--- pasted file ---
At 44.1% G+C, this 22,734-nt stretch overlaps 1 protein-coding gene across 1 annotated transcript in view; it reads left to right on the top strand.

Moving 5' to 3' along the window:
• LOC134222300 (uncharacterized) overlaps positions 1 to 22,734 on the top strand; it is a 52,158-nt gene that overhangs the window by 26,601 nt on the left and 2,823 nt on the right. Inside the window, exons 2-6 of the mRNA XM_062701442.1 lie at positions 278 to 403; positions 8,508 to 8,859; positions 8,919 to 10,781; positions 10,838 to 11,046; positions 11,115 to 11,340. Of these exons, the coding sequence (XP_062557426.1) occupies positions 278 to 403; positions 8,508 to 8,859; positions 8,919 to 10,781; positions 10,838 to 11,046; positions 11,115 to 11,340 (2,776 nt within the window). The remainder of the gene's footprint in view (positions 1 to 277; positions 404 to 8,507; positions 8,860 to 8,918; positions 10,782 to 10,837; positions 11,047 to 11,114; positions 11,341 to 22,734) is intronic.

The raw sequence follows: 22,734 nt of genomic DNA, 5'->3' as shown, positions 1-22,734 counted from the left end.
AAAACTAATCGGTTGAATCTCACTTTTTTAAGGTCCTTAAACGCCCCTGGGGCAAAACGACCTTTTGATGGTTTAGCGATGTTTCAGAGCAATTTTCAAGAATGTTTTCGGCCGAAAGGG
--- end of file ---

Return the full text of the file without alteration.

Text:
At 44.1% G+C, this 22,734-nt stretch overlaps 1 protein-coding gene across 1 annotated transcript in view; it reads left to right on the top strand.

Moving 5' to 3' along the window:
• LOC134222300 (uncharacterized) overlaps positions 1 to 22,734 on the top strand; it is a 52,158-nt gene that overhangs the window by 26,601 nt on the left and 2,823 nt on the right. Inside the window, exons 2-6 of the mRNA XM_062701442.1 lie at positions 278 to 403; positions 8,508 to 8,859; positions 8,919 to 10,781; positions 10,838 to 11,046; positions 11,115 to 11,340. Of these exons, the coding sequence (XP_062557426.1) occupies positions 278 to 403; positions 8,508 to 8,859; positions 8,919 to 10,781; positions 10,838 to 11,046; positions 11,115 to 11,340 (2,776 nt within the window). The remainder of the gene's footprint in view (positions 1 to 277; positions 404 to 8,507; positions 8,860 to 8,918; positions 10,782 to 10,837; positions 11,047 to 11,114; positions 11,341 to 22,734) is intronic.

The raw sequence follows: 22,734 nt of genomic DNA, 5'->3' as shown, positions 1-22,734 counted from the left end.
AAAACTAATCGGTTGAATCTCACTTTTTTAAGGTCCTTAAACGCCCCTGGGGCAAAACGACCTTTTGATGGTTTAGCGATGTTTCAGAGCAATTTTCAAGAATGTTTTCGGCCGAAAGGG